Skip to Content

The Neglected Cell: Why the Adipocyte (Fat Cell) is Attracting Attention

UPMC Content 2

by Suzan Obagi, MD

Have you ever wondered about what changes are taking place while we age resulting in the typical tired or aged appearance?  The answer is just a few photographs away. More accurately, the answer lies in the photo album that chronicled your life’s journey. 

How did we transform from full-faced, chubby-cheeked babies to beautiful teenagers, to the mature face that now looks back at us in the mirror?

The answer may not be gravity after all. Surgeries that “lift” and “pull” the skin and muscles have certainly addressed the issue of apparent skin and muscle laxity. Closer evaluation of our surgical results, however, showed that over the long-term, our patients, while certainly “tighter,” did not necessarily look “rejuvenated!” 

What was the problem?  Most surgeries consist of pulling the brows upward, pulling the skin of the face and neck to the side, and removing muscle and fat from around the eyes. We have created a population of patients who carry the stigmata of surgery: hollowness around the eyes, brows placed too high, and faces pulled too tightly. 

The missing element in all of our surgeries was the replacement of the volume lost from the face over the years. This is evident when we look at our patients’ photographs in youth (20-25 years of age). Their brows have a nice fullness, the skin around the eyes is smooth, the lips have definition, and the cheekbones have prominence.  

In comparison, the patient sitting in our office has what appears to be excess skin, loose neck muscles, bulging fat around the eyes, and droopy eyebrows.

This is now being recognized as a three-dimensional loss of volume in the face. We lose some muscle thickness, bone density in some areas of the face, and the fat pads of the cheek, brow and the temple. It is this loss of volume that makes us look like we have excess skin. The best example is that of an inflated beach ball (nice and tight) and when you let the air out, it looks lax and saggy. 

Fat augmentation or fat transplant is gaining in popularity. In fact, combining fat augmentation with traditional surgery takes the results to a higher level than surgery alone. So what makes this little cell so attractive to surgeons?  It turns out that within the population of our fat there resides a pluripotent stem cell that has the ability to transform itself into most of the tissue into which it is injected. Thus these cells can change into bone, muscle, or fat when injected into those areas. Therefore, the results will look and feel natural.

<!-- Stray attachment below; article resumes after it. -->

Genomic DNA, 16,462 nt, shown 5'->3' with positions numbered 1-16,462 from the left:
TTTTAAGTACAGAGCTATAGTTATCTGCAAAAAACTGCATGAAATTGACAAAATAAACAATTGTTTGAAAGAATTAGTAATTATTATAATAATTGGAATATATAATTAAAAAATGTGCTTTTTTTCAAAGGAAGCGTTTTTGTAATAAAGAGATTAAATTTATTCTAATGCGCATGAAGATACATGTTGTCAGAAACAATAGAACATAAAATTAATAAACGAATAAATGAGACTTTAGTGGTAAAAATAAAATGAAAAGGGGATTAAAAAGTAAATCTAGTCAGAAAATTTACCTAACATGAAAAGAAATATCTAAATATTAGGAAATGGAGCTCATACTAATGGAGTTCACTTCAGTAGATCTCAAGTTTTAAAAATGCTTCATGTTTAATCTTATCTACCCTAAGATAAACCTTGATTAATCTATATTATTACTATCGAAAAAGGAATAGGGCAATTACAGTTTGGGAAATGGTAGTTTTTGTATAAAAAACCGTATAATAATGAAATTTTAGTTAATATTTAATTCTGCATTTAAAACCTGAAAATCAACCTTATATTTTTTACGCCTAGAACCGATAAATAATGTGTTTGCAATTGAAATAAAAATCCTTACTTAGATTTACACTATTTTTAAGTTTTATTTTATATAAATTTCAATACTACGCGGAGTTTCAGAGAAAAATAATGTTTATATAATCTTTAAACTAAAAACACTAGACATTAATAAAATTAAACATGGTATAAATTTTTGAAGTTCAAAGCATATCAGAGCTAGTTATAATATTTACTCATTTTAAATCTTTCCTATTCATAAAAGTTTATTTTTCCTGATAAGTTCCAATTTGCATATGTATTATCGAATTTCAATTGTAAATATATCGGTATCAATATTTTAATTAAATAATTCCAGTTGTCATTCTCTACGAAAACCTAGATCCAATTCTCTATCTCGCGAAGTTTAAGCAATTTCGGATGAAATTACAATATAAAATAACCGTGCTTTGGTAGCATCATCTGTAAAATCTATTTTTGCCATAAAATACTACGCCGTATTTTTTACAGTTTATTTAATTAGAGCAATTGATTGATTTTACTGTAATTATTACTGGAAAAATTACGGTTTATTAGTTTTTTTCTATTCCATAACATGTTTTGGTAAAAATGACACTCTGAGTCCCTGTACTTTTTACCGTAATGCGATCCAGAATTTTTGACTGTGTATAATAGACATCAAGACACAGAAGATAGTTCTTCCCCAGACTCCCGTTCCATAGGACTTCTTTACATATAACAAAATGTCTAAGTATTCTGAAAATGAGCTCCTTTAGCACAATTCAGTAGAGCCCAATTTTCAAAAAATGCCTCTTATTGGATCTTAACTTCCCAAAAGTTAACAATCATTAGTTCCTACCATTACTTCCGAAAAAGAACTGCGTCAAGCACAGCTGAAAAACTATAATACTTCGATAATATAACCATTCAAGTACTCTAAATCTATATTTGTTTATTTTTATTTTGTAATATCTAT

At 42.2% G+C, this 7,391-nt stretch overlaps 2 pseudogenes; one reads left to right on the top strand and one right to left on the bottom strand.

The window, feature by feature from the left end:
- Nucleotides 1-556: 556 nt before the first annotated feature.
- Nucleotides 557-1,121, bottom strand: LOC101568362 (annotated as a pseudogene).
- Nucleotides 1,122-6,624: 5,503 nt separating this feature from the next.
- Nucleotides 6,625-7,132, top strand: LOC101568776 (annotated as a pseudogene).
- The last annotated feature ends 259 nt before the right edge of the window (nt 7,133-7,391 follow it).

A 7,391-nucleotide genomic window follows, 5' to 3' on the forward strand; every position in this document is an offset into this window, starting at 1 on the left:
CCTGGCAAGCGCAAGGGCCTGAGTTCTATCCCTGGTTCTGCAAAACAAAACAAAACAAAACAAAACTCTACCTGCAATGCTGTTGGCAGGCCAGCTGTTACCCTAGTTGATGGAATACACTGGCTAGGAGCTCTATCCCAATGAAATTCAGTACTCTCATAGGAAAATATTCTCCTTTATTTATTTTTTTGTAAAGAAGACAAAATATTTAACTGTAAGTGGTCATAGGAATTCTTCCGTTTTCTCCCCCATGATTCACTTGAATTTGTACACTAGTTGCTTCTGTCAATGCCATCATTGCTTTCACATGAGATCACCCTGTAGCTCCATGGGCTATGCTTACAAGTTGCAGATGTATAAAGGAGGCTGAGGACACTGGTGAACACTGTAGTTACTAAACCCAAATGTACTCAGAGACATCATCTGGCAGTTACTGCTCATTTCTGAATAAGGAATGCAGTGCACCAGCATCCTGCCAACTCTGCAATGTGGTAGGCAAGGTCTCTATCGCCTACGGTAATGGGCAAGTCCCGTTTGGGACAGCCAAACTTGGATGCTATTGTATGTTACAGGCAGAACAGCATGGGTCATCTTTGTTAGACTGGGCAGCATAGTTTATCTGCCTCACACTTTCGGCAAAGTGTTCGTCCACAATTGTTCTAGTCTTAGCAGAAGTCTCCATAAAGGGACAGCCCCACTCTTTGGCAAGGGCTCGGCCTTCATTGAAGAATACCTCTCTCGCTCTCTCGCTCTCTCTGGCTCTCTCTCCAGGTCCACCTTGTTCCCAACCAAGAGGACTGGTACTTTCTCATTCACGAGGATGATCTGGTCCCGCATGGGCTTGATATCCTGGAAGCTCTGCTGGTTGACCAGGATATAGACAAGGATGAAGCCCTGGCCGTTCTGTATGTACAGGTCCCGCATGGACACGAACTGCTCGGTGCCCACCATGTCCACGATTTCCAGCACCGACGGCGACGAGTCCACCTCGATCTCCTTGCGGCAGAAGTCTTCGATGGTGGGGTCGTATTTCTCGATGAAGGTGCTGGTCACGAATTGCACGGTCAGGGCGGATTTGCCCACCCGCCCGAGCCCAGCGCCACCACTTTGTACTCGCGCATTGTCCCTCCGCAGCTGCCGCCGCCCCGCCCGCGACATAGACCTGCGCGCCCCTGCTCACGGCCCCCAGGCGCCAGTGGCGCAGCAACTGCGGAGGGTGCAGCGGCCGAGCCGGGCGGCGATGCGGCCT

The reasons for which this procedure is not performed more often are several. Fat transfer, in one form or another, has been performed for over a century. However, the results were largely unpredictable. Some surgeons were getting very good results while others did not fare so well. It turns out that to have reproducible results, the fat must be harvested gently, prepared, and then correctly injected into the face. When too much fat is injected it all dies after several months. 

In order for the fat grafts to survive, they must be placed into areas in which they can re-establish their blood supply. Thus small parcels of fat have to be injected in to the skin, the muscle, and sometimes around the bones of the face. By layering the fat, there will be a greater likelihood of graft survival. Furthermore, the patient must not smoke for one month prior and one month after surgery to ensure better results. 

Usually, the fat that survives three months will then last for years.  However, should the patient desire further augmentation, the procedure can be repeated after three months. The advantage of fat over other fillers is that it will survive for years, have no risk of allergic reactions, and it is available in relative abundance. In fact, fat can be placed just about anywhere. It has been used to rejuvenate hands, the neck, and the buttocks. 

In summary, this often times neglected cell is gaining some long due respect.